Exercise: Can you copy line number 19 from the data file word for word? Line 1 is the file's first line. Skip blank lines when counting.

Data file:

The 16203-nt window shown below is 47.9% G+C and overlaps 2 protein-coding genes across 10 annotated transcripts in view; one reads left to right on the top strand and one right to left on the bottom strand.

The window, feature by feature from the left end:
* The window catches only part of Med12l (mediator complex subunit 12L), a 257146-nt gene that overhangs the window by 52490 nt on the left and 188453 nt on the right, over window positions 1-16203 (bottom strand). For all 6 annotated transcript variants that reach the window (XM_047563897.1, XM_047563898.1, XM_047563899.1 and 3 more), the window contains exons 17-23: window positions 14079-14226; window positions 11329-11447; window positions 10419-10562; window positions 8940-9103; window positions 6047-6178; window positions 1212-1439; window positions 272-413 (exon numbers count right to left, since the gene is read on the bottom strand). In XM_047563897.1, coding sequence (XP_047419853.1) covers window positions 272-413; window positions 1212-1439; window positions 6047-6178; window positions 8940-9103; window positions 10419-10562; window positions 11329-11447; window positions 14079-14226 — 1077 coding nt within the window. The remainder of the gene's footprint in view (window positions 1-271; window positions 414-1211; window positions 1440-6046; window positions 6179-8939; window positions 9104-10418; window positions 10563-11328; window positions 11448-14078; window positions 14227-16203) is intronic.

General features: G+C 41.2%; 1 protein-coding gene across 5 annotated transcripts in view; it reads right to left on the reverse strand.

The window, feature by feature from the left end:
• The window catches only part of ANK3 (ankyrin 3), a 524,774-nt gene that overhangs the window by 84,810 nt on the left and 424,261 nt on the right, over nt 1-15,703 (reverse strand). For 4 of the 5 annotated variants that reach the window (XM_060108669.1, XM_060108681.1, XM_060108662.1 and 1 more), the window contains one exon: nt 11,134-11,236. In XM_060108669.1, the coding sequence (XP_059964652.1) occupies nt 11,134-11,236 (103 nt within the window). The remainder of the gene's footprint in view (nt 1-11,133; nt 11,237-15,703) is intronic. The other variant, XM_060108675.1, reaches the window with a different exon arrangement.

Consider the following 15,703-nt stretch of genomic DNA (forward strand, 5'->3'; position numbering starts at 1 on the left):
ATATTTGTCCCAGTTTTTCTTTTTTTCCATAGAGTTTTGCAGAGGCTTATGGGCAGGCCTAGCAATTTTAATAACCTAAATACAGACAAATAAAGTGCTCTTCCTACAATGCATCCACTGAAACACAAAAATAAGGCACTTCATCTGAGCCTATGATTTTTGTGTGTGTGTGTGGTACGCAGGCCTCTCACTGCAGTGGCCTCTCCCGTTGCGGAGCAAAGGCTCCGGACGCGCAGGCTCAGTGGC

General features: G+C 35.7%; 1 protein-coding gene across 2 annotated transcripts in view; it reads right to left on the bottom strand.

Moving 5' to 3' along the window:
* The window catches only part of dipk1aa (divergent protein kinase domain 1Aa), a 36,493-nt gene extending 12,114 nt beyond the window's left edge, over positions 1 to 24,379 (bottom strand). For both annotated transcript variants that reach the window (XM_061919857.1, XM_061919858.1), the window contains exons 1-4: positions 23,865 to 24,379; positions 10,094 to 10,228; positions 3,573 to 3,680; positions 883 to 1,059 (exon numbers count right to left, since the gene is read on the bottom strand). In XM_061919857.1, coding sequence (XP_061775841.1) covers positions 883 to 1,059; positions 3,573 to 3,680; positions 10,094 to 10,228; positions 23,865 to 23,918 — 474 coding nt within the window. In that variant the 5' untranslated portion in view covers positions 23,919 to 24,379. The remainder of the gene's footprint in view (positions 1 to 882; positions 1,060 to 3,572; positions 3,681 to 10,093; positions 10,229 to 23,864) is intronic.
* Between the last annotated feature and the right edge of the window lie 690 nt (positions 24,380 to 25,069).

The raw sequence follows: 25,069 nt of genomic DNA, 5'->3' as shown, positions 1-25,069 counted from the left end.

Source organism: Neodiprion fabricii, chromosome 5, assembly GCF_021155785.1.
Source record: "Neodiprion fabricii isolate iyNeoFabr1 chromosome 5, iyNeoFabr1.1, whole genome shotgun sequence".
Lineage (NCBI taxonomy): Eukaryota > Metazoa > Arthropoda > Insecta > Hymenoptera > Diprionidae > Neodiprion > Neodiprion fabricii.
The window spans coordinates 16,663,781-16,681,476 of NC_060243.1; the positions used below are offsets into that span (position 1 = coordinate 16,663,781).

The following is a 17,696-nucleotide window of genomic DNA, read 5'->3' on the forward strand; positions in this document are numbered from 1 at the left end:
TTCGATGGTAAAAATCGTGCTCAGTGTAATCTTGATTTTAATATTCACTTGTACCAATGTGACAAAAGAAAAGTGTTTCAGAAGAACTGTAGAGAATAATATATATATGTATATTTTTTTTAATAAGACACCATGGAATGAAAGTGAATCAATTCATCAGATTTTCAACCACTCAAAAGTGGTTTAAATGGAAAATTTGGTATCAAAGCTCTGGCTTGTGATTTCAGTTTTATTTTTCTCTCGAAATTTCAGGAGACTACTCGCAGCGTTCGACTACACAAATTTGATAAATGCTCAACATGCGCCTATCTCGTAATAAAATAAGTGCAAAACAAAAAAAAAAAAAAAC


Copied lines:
TTCGATGGTAAAAATCGTGCTCAGTGTAATCTTGATTTTAATATTCACTTGTACCAATGTGACAAAAGAAAAGTGTTTCAGAAGAACTGTAGAGAATAATATATATATGTATATTTTTTTTAATAAGACACCATGGAATGAAAGTGAATCAATTCATCAGATTTTCAACCACTCAAAAGTGGTTTAAATGGAAAATTTGGTATCAAAGCTCTGGCTTGTGATTTCAGTTTTATTTTTCTCTCGAAATTTCAGGAGACTACTCGCAGCGTTCGACTACACAAATTTGATAAATGCTCAACATGCGCCTATCTCGTAATAAAATAAGTGCAAAACAAAAAAAAAAAAAAAC